However, this will require the Harold Wood/Hill/Park Residents Association councillors to show they vote to keep the Conservatives in power in order to “put their local area first” and not just for financial reasons with well paid committee chairmanships.
BBC could have programmes sponsored rather than charge over-75s for licence
Cllr Ron Ower, Derham Gardens, Upminster, writes:
Last year the news that the BBC was taking away free TV Licences for the over 75s went down like a lead balloon.
It is estimated that around three million over the age of 75 years will now have to pay!
Havering has one of the largest groups of over 75s in the country so many will have to cough up for the fee currently at £157.50.
A report in the national press quoted that the BBC would need much more than this for a subscription service .
This comes at a time when there is now a whole host of companies offering subscription services for a wide range of films, sports, news channels etc.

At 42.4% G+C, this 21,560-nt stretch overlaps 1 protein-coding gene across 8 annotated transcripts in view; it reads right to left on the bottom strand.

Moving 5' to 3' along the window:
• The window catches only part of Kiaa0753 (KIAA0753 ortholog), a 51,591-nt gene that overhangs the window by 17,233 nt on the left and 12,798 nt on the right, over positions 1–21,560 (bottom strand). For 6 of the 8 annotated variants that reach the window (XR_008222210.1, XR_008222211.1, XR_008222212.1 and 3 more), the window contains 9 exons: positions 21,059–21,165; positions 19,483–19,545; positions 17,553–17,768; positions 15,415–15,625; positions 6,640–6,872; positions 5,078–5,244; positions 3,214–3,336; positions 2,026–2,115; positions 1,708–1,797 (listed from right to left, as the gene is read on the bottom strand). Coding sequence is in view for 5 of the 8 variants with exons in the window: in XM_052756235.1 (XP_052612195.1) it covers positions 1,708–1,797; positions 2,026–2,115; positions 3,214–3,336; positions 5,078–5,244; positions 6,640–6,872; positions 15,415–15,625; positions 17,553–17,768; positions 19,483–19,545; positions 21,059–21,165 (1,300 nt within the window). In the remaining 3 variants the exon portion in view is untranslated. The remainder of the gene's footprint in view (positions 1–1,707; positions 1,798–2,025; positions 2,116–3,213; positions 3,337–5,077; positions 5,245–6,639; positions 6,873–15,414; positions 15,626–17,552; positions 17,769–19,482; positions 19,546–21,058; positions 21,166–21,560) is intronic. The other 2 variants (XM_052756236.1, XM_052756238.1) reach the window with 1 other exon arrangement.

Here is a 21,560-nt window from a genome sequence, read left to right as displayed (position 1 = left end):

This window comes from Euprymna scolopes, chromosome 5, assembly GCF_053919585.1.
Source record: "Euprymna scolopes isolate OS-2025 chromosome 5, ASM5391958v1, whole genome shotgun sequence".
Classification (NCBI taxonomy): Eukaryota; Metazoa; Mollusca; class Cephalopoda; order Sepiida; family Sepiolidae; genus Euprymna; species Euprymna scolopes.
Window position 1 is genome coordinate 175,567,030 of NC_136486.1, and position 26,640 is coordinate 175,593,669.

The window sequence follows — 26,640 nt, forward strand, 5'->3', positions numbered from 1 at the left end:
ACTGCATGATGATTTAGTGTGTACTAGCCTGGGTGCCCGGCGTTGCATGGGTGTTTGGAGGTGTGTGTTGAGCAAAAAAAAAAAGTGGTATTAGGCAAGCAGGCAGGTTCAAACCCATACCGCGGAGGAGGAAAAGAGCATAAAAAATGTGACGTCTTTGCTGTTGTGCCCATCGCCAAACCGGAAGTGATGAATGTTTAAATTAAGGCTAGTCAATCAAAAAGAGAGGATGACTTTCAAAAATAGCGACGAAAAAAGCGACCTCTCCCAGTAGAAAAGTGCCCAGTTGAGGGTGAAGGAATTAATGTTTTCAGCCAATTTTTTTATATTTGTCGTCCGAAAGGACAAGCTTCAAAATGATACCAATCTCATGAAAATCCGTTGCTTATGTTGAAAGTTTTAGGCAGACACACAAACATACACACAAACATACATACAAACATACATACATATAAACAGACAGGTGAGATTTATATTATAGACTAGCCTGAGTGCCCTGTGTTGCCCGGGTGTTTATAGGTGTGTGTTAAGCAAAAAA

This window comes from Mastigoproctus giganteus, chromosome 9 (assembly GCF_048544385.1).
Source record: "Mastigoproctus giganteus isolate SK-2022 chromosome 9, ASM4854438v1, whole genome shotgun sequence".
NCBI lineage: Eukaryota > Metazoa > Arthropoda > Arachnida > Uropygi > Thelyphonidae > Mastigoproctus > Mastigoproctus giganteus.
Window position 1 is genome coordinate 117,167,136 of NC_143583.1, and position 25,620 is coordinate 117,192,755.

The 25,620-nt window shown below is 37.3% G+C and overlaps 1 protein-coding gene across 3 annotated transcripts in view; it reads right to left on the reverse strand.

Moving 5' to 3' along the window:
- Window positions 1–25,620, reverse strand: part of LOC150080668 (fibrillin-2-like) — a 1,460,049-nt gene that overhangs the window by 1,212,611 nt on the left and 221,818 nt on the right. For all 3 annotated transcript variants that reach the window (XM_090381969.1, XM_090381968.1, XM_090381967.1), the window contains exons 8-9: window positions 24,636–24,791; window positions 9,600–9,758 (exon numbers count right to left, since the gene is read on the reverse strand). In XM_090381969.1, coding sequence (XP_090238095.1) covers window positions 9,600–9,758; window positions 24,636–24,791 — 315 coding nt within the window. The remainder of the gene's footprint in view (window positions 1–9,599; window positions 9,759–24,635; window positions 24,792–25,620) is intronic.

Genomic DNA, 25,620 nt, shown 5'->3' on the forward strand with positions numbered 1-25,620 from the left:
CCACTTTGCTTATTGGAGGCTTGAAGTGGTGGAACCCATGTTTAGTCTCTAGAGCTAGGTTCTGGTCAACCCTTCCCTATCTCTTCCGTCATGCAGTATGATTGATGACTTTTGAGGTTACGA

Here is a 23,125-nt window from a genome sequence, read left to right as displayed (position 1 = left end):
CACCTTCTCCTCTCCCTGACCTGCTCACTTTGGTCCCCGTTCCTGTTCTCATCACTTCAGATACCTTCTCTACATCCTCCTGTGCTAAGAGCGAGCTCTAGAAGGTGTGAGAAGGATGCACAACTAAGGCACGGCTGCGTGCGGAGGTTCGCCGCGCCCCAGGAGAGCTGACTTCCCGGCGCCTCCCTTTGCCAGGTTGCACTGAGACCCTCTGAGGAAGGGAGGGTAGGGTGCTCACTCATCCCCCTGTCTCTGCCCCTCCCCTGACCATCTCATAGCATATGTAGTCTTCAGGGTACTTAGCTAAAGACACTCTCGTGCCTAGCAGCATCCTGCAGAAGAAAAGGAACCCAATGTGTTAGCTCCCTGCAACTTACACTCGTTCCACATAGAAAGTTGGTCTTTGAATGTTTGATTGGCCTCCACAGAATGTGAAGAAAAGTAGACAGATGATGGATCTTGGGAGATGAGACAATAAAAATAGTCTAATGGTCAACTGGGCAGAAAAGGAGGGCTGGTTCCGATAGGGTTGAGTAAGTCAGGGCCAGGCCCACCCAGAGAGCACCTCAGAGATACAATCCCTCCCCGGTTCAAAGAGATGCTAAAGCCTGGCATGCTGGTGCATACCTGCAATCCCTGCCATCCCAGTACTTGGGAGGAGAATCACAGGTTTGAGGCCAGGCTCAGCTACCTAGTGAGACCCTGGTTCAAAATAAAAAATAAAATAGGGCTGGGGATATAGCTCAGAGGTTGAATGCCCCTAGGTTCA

I would be the first to acknowledge that the BBC has produced some excellent programmes.
A number of the documentaries have been excellent and whilst I would not want to see the BBC taken over by commercial advertising surely now is the time to look at their finances?
Programmes could be sponsored?
Pull together for good of the UK
L Cannon, Romford, full address supplied, writes:
In reply to Mr Sanderson’s letter last week, I stand corrected in that the first Referendum was held in 1975 (not 1974 as I had previously put).
Like Mr Sanderson, I too remember that my dad was interested in what was going on in the world, in the 50s, after having fought in WW2. I have to admit I had never heard of the Conservative Party until I was older.
Living in a staunchly Labour area, they were never mentioned in our house.
I wasn’t questioning his depth of knowledge and experiences, I was picking up on the quotes that were made at the time of the 2016 Referendum regarding the EU having kept the peace in Europe.
Mr Sanderson mentions the Suez Crisis, and the humiliation of the UK and France, being the reason to seek membership of the Common Market. That may be so, but that was in 1956.
It was the United Nations that had been set up in 1945, plus NATO that was set up in 1949, to keep the hard-won peace in Europe, plus any future threat from Russia, that has kept the peace in Europe, and further.